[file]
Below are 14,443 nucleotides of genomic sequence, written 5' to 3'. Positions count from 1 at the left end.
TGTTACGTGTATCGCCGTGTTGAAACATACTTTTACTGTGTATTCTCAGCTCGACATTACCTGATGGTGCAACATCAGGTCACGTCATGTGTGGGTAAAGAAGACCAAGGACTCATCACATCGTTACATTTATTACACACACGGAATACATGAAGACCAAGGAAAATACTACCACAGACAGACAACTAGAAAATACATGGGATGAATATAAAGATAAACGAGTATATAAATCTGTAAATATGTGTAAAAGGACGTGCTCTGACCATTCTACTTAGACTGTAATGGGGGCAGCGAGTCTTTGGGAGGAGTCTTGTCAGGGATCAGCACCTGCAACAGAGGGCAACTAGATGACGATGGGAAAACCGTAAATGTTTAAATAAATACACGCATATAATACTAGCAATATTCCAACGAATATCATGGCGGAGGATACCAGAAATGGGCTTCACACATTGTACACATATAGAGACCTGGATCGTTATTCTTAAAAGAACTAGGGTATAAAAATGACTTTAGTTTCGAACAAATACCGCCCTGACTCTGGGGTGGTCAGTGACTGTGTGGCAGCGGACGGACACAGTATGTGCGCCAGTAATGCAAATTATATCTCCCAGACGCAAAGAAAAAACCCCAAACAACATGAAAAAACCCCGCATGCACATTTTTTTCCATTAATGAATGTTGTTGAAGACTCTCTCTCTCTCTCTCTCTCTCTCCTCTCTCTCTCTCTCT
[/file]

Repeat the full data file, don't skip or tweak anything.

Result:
Below are 14,443 nucleotides of genomic sequence, written 5' to 3'. Positions count from 1 at the left end.
TGTTACGTGTATCGCCGTGTTGAAACATACTTTTACTGTGTATTCTCAGCTCGACATTACCTGATGGTGCAACATCAGGTCACGTCATGTGTGGGTAAAGAAGACCAAGGACTCATCACATCGTTACATTTATTACACACACGGAATACATGAAGACCAAGGAAAATACTACCACAGACAGACAACTAGAAAATACATGGGATGAATATAAAGATAAACGAGTATATAAATCTGTAAATATGTGTAAAAGGACGTGCTCTGACCATTCTACTTAGACTGTAATGGGGGCAGCGAGTCTTTGGGAGGAGTCTTGTCAGGGATCAGCACCTGCAACAGAGGGCAACTAGATGACGATGGGAAAACCGTAAATGTTTAAATAAATACACGCATATAATACTAGCAATATTCCAACGAATATCATGGCGGAGGATACCAGAAATGGGCTTCACACATTGTACACATATAGAGACCTGGATCGTTATTCTTAAAAGAACTAGGGTATAAAAATGACTTTAGTTTCGAACAAATACCGCCCTGACTCTGGGGTGGTCAGTGACTGTGTGGCAGCGGACGGACACAGTATGTGCGCCAGTAATGCAAATTATATCTCCCAGACGCAAAGAAAAAACCCCAAACAACATGAAAAAACCCCGCATGCACATTTTTTTCCATTAATGAATGTTGTTGAAGACTCTCTCTCTCTCTCTCTCTCTCTCCTCTCTCTCTCTCTCT